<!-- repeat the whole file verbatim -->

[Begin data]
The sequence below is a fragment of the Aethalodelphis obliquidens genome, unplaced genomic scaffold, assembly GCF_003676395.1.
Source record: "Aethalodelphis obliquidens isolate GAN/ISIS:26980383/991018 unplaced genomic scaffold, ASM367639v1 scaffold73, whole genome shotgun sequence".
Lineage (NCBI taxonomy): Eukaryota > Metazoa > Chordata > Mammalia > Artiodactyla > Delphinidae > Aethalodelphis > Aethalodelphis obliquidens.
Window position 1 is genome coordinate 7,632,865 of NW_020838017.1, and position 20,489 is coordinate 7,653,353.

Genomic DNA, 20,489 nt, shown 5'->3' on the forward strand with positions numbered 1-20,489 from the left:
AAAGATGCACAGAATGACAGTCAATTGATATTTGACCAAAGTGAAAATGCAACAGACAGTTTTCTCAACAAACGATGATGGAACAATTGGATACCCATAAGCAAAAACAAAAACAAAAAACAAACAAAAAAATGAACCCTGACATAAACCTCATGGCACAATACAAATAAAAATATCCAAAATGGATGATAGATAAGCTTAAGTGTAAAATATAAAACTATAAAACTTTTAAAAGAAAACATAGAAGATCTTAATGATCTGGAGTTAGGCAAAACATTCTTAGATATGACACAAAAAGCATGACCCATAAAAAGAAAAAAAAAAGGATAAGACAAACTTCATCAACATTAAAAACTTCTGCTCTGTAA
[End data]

The sequence below is a fragment of the Aethalodelphis obliquidens genome, unplaced genomic scaffold, assembly GCF_003676395.1.
Source record: "Aethalodelphis obliquidens isolate GAN/ISIS:26980383/991018 unplaced genomic scaffold, ASM367639v1 scaffold73, whole genome shotgun sequence".
Lineage (NCBI taxonomy): Eukaryota > Metazoa > Chordata > Mammalia > Artiodactyla > Delphinidae > Aethalodelphis > Aethalodelphis obliquidens.
Window position 1 is genome coordinate 7,632,865 of NW_020838017.1, and position 20,489 is coordinate 7,653,353.

Genomic DNA, 20,489 nt, shown 5'->3' on the forward strand with positions numbered 1-20,489 from the left:
AAAGATGCACAGAATGACAGTCAATTGATATTTGACCAAAGTGAAAATGCAACAGACAGTTTTCTCAACAAACGATGATGGAACAATTGGATACCCATAAGCAAAAACAAAAACAAAAAACAAACAAAAAAATGAACCCTGACATAAACCTCATGGCACAATACAAATAAAAATATCCAAAATGGATGATAGATAAGCTTAAGTGTAAAATATAAAACTATAAAACTTTTAAAAGAAAACATAGAAGATCTTAATGATCTGGAGTTAGGCAAAACATTCTTAGATATGACACAAAAAGCATGACCCATAAAAAGAAAAAAAAAAGGATAAGACAAACTTCATCAACATTAAAAACTTCTGCTCTGTAA